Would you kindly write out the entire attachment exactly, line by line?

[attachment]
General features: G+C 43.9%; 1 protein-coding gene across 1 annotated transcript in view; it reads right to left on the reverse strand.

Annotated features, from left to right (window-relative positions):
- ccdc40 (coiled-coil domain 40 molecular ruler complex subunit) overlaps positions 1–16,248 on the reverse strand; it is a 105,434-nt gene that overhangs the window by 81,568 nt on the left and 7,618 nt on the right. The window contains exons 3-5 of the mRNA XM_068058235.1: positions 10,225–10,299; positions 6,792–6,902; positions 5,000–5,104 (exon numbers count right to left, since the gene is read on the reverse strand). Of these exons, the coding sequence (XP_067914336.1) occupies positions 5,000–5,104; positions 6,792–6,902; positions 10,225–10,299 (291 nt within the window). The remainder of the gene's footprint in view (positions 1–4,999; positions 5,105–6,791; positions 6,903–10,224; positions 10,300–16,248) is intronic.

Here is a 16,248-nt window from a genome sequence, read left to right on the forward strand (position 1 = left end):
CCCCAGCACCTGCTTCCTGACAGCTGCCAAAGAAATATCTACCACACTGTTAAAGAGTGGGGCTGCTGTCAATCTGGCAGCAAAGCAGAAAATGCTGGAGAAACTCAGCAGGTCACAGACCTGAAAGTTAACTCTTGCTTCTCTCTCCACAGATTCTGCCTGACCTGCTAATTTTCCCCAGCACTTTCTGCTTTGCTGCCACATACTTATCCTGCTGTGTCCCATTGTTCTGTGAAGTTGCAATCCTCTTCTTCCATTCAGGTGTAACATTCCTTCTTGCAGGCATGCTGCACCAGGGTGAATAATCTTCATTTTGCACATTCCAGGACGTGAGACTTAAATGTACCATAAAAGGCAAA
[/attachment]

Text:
General features: G+C 43.9%; 1 protein-coding gene across 1 annotated transcript in view; it reads right to left on the reverse strand.

Annotated features, from left to right (window-relative positions):
- ccdc40 (coiled-coil domain 40 molecular ruler complex subunit) overlaps positions 1–16,248 on the reverse strand; it is a 105,434-nt gene that overhangs the window by 81,568 nt on the left and 7,618 nt on the right. The window contains exons 3-5 of the mRNA XM_068058235.1: positions 10,225–10,299; positions 6,792–6,902; positions 5,000–5,104 (exon numbers count right to left, since the gene is read on the reverse strand). Of these exons, the coding sequence (XP_067914336.1) occupies positions 5,000–5,104; positions 6,792–6,902; positions 10,225–10,299 (291 nt within the window). The remainder of the gene's footprint in view (positions 1–4,999; positions 5,105–6,791; positions 6,903–10,224; positions 10,300–16,248) is intronic.

Here is a 16,248-nt window from a genome sequence, read left to right on the forward strand (position 1 = left end):
CCCCAGCACCTGCTTCCTGACAGCTGCCAAAGAAATATCTACCACACTGTTAAAGAGTGGGGCTGCTGTCAATCTGGCAGCAAAGCAGAAAATGCTGGAGAAACTCAGCAGGTCACAGACCTGAAAGTTAACTCTTGCTTCTCTCTCCACAGATTCTGCCTGACCTGCTAATTTTCCCCAGCACTTTCTGCTTTGCTGCCACATACTTATCCTGCTGTGTCCCATTGTTCTGTGAAGTTGCAATCCTCTTCTTCCATTCAGGTGTAACATTCCTTCTTGCAGGCATGCTGCACCAGGGTGAATAATCTTCATTTTGCACATTCCAGGACGTGAGACTTAAATGTACCATAAAAGGCAAA